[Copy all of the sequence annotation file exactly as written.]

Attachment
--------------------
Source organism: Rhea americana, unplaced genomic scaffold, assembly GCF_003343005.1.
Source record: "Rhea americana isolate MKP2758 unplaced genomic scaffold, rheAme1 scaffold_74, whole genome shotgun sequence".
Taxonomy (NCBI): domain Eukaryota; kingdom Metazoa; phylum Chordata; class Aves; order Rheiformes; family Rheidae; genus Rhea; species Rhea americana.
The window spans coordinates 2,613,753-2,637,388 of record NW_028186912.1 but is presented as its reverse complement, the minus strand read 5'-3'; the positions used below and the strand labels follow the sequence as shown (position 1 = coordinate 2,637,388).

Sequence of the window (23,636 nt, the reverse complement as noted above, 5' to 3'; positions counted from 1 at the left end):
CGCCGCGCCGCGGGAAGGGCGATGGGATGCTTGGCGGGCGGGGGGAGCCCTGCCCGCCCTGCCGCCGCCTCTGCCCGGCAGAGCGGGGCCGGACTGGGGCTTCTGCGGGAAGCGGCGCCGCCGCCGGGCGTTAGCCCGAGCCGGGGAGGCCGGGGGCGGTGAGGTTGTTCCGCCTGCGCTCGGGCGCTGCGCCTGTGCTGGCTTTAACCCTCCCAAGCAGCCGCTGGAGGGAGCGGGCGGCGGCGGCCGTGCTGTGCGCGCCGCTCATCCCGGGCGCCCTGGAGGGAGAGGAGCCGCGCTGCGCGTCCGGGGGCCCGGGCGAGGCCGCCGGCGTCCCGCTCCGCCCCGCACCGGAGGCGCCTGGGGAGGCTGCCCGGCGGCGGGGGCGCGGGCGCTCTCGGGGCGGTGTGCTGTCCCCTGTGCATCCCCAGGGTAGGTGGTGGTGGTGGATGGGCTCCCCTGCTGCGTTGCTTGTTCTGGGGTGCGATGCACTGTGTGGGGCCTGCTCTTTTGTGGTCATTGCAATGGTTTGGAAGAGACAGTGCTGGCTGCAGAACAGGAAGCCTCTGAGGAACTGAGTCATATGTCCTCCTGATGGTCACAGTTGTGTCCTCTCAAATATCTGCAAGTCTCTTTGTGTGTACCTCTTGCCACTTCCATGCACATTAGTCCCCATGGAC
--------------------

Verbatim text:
Source organism: Rhea americana, unplaced genomic scaffold, assembly GCF_003343005.1.
Source record: "Rhea americana isolate MKP2758 unplaced genomic scaffold, rheAme1 scaffold_74, whole genome shotgun sequence".
Taxonomy (NCBI): domain Eukaryota; kingdom Metazoa; phylum Chordata; class Aves; order Rheiformes; family Rheidae; genus Rhea; species Rhea americana.
The window spans coordinates 2,613,753-2,637,388 of record NW_028186912.1 but is presented as its reverse complement, the minus strand read 5'-3'; the positions used below and the strand labels follow the sequence as shown (position 1 = coordinate 2,637,388).

Sequence of the window (23,636 nt, the reverse complement as noted above, 5' to 3'; positions counted from 1 at the left end):
CGCCGCGCCGCGGGAAGGGCGATGGGATGCTTGGCGGGCGGGGGGAGCCCTGCCCGCCCTGCCGCCGCCTCTGCCCGGCAGAGCGGGGCCGGACTGGGGCTTCTGCGGGAAGCGGCGCCGCCGCCGGGCGTTAGCCCGAGCCGGGGAGGCCGGGGGCGGTGAGGTTGTTCCGCCTGCGCTCGGGCGCTGCGCCTGTGCTGGCTTTAACCCTCCCAAGCAGCCGCTGGAGGGAGCGGGCGGCGGCGGCCGTGCTGTGCGCGCCGCTCATCCCGGGCGCCCTGGAGGGAGAGGAGCCGCGCTGCGCGTCCGGGGGCCCGGGCGAGGCCGCCGGCGTCCCGCTCCGCCCCGCACCGGAGGCGCCTGGGGAGGCTGCCCGGCGGCGGGGGCGCGGGCGCTCTCGGGGCGGTGTGCTGTCCCCTGTGCATCCCCAGGGTAGGTGGTGGTGGTGGATGGGCTCCCCTGCTGCGTTGCTTGTTCTGGGGTGCGATGCACTGTGTGGGGCCTGCTCTTTTGTGGTCATTGCAATGGTTTGGAAGAGACAGTGCTGGCTGCAGAACAGGAAGCCTCTGAGGAACTGAGTCATATGTCCTCCTGATGGTCACAGTTGTGTCCTCTCAAATATCTGCAAGTCTCTTTGTGTGTACCTCTTGCCACTTCCATGCACATTAGTCCCCATGGAC